May 27, 2007

Pop Art capital of South America

At 12,000 Feet, Andean Culture Meets Pop ArtA generation ago, fiestas like Ch'uta drew considerable attention from a group of young artists in La Paz. Partly inspired by the New York-based Pop Art movement, this circle began producing works filled with playful references to Aymara Indian culture: the festival masks, costumes and brightly colored fabrics that stand out sharply amid the washed-out landscapes of the altiplano. But while the Pop Art scene in New York was soon supplanted by other creative waves, it has never really disappeared from La Paz. And now the unique aesthetics of this city and the surrounding region have begun inspiring not just local artists, but also fashion designers and painters from the rest of South America and beyond.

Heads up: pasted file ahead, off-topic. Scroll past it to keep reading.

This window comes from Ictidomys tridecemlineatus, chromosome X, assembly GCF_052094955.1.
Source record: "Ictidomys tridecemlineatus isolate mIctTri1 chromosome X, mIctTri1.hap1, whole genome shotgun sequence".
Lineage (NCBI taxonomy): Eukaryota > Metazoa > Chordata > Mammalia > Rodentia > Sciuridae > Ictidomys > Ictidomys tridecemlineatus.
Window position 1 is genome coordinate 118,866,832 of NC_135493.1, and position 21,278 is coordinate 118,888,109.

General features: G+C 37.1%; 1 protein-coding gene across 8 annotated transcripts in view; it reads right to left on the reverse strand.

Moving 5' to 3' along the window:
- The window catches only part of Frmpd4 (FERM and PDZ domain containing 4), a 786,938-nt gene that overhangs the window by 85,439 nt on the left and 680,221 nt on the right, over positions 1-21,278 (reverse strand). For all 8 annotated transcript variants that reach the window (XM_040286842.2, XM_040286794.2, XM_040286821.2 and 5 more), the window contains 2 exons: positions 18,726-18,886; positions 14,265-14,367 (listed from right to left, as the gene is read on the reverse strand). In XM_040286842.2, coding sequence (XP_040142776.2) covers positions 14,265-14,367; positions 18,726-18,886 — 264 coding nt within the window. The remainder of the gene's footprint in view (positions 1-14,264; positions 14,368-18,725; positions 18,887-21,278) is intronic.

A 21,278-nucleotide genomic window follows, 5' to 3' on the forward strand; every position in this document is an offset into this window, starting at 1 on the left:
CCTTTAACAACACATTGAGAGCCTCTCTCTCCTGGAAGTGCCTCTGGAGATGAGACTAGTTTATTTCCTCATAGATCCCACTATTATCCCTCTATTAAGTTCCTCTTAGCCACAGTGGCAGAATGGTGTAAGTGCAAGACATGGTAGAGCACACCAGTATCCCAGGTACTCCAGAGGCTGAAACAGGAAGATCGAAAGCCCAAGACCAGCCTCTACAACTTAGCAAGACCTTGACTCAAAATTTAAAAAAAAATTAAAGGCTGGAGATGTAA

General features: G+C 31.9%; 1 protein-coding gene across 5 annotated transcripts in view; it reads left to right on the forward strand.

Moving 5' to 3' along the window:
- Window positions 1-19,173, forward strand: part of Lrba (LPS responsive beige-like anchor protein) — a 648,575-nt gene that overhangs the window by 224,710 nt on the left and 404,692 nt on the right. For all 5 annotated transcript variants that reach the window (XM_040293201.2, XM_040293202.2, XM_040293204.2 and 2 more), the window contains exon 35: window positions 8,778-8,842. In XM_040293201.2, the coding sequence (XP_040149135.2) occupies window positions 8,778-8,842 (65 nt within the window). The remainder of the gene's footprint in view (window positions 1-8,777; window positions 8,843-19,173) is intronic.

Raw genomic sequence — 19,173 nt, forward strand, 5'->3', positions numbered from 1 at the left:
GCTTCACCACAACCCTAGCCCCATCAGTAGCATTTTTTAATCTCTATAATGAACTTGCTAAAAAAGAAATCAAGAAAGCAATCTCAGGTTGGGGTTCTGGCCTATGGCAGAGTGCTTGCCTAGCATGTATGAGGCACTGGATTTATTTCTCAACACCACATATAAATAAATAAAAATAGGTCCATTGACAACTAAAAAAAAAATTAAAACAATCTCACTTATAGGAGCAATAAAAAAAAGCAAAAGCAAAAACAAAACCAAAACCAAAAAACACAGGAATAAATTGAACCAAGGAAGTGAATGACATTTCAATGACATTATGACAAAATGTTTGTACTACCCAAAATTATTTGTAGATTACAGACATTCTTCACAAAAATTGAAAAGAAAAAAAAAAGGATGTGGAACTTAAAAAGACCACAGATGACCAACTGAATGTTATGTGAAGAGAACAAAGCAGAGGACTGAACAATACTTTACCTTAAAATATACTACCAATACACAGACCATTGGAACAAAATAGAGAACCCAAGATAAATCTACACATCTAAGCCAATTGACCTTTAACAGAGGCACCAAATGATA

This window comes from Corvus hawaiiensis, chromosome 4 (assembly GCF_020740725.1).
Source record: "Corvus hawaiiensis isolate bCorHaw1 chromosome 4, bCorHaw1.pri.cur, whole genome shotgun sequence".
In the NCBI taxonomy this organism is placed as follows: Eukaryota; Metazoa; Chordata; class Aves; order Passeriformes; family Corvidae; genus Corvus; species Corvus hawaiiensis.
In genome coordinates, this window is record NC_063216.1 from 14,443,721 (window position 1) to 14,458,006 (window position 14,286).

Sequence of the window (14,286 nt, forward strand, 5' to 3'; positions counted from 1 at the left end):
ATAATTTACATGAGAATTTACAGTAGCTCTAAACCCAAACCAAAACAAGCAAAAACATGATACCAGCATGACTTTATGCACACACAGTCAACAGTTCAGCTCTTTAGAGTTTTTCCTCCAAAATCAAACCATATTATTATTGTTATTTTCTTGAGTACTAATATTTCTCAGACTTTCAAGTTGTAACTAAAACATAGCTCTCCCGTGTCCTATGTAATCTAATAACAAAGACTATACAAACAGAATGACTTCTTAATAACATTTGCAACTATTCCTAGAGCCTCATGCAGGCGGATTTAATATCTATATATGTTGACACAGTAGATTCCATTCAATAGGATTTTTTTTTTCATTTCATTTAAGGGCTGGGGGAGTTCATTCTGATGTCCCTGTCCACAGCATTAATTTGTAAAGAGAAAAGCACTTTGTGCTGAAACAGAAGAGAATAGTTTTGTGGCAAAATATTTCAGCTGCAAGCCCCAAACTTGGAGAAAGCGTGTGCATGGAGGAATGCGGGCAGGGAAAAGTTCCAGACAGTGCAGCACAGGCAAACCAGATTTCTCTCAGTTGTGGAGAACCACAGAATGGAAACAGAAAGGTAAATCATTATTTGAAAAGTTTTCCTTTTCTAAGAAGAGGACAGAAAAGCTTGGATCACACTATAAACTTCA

Noted painters from the United States and Europe have come to La Paz to soak up the city's Andean atmosphere. The British designer John Galliano recently created a line based on the clothing of the Indian tribes of Bolivia and Peru, and last year the Buenos Aires fashion company Tramando introduced tops and skirts inspired by the “warmth, festivities and myths [and] rich chromatic nuances” of altiplano culture. Trixie d'Epanoux, a partner in Tramando, recently referred to La Paz as the Pop Art capital of South America.

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